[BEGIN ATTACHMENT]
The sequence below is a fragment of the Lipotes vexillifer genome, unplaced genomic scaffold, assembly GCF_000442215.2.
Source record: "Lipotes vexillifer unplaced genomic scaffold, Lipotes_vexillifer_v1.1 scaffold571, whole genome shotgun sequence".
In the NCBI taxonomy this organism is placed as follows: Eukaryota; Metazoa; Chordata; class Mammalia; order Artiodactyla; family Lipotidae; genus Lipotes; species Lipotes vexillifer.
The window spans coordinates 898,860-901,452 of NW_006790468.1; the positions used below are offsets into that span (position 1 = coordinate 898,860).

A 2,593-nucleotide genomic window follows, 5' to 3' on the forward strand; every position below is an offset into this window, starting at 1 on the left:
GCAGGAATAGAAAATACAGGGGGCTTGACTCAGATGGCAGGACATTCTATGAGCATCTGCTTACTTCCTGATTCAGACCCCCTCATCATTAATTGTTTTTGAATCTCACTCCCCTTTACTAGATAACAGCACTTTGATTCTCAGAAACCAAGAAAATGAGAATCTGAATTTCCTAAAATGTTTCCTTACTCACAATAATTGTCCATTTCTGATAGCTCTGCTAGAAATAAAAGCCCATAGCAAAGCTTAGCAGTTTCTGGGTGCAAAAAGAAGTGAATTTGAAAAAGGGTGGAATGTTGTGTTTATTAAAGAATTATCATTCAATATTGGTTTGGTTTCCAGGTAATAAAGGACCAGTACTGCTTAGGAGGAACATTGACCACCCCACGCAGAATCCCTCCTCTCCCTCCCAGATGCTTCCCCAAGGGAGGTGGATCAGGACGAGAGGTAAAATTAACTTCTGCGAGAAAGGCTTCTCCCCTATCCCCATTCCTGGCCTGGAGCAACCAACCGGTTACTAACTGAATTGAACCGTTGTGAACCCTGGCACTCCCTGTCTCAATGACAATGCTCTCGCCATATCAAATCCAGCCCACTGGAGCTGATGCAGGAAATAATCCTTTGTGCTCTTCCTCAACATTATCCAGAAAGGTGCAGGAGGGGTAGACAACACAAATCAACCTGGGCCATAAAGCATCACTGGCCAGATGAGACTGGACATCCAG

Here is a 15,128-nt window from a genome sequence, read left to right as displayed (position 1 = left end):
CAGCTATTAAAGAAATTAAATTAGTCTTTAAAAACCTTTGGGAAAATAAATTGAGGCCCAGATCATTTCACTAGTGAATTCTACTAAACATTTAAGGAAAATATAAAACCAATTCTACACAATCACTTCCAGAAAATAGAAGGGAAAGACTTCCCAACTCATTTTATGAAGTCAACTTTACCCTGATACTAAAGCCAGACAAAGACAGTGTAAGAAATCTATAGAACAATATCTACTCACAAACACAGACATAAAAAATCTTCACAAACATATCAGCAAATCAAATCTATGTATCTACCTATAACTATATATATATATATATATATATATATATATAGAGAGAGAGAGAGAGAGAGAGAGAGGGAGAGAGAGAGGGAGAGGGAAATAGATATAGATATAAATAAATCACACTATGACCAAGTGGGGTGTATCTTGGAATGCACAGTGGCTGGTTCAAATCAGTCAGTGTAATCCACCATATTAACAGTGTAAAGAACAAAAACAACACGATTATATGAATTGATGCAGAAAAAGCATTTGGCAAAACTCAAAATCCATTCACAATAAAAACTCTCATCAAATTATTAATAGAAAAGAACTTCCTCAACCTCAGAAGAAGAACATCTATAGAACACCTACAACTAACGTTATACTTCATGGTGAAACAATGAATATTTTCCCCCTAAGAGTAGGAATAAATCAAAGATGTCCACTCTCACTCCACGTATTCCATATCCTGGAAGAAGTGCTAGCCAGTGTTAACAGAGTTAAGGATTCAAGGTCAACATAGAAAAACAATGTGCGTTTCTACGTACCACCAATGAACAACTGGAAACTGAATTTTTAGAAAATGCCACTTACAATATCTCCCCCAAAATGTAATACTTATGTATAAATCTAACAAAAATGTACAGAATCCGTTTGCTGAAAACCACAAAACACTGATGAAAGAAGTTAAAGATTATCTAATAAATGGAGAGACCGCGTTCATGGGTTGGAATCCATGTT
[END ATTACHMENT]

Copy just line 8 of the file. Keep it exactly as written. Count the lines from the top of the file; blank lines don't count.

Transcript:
CAGCTATTAAAGAAATTAAATTAGTCTTTAAAAACCTTTGGGAAAATAAATTGAGGCCCAGATCATTTCACTAGTGAATTCTACTAAACATTTAAGGAAAATATAAAACCAATTCTACACAATCACTTCCAGAAAATAGAAGGGAAAGACTTCCCAACTCATTTTATGAAGTCAACTTTACCCTGATACTAAAGCCAGACAAAGACAGTGTAAGAAATCTATAGAACAATATCTACTCACAAACACAGACATAAAAAATCTTCACAAACATATCAGCAAATCAAATCTATGTATCTACCTATAACTATATATATATATATATATATATATATATATAGAGAGAGAGAGAGAGAGAGAGAGAGGGAGAGAGAGAGGGAGAGGGAAATAGATATAGATATAAATAAATCACACTATGACCAAGTGGGGTGTATCTTGGAATGCACAGTGGCTGGTTCAAATCAGTCAGTGTAATCCACCATATTAACAGTGTAAAGAACAAAAACAACACGATTATATGAATTGATGCAGAAAAAGCATTTGGCAAAACTCAAAATCCATTCACAATAAAAACTCTCATCAAATTATTAATAGAAAAGAACTTCCTCAACCTCAGAAGAAGAACATCTATAGAACACCTACAACTAACGTTATACTTCATGGTGAAACAATGAATATTTTCCCCCTAAGAGTAGGAATAAATCAAAGATGTCCACTCTCACTCCACGTATTCCATATCCTGGAAGAAGTGCTAGCCAGTGTTAACAGAGTTAAGGATTCAAGGTCAACATAGAAAAACAATGTGCGTTTCTACGTACCACCAATGAACAACTGGAAACTGAATTTTTAGAAAATGCCACTTACAATATCTCCCCCAAAATGTAATACTTATGTATAAATCTAACAAAAATGTACAGAATCCGTTTGCTGAAAACCACAAAACACTGATGAAAGAAGTTAAAGATTATCTAATAAATGGAGAGACCGCGTTCATGGGTTGGAATCCATGTT